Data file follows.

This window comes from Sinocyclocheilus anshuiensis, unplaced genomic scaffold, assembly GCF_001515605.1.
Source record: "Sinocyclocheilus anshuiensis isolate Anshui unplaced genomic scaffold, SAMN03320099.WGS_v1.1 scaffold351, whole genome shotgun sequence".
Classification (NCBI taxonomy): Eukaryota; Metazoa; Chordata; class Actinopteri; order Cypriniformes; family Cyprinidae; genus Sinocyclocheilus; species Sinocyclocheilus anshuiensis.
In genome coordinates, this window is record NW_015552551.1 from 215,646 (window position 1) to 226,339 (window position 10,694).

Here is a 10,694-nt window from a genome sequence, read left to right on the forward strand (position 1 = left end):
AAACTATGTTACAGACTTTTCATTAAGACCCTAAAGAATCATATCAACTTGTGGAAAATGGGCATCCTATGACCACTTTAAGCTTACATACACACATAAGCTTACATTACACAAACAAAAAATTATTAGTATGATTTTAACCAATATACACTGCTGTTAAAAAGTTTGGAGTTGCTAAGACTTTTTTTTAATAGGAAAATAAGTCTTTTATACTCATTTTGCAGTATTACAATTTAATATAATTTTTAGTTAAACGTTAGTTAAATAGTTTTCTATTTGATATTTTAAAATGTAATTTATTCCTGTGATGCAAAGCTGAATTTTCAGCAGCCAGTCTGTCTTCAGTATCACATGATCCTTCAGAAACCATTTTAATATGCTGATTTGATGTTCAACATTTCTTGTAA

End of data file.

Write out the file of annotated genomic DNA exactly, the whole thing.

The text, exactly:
This window comes from Sinocyclocheilus anshuiensis, unplaced genomic scaffold, assembly GCF_001515605.1.
Source record: "Sinocyclocheilus anshuiensis isolate Anshui unplaced genomic scaffold, SAMN03320099.WGS_v1.1 scaffold351, whole genome shotgun sequence".
Classification (NCBI taxonomy): Eukaryota; Metazoa; Chordata; class Actinopteri; order Cypriniformes; family Cyprinidae; genus Sinocyclocheilus; species Sinocyclocheilus anshuiensis.
In genome coordinates, this window is record NW_015552551.1 from 215,646 (window position 1) to 226,339 (window position 10,694).

Here is a 10,694-nt window from a genome sequence, read left to right on the forward strand (position 1 = left end):
AAACTATGTTACAGACTTTTCATTAAGACCCTAAAGAATCATATCAACTTGTGGAAAATGGGCATCCTATGACCACTTTAAGCTTACATACACACATAAGCTTACATTACACAAACAAAAAATTATTAGTATGATTTTAACCAATATACACTGCTGTTAAAAAGTTTGGAGTTGCTAAGACTTTTTTTTAATAGGAAAATAAGTCTTTTATACTCATTTTGCAGTATTACAATTTAATATAATTTTTAGTTAAACGTTAGTTAAATAGTTTTCTATTTGATATTTTAAAATGTAATTTATTCCTGTGATGCAAAGCTGAATTTTCAGCAGCCAGTCTGTCTTCAGTATCACATGATCCTTCAGAAACCATTTTAATATGCTGATTTGATGTTCAACATTTCTTGTAA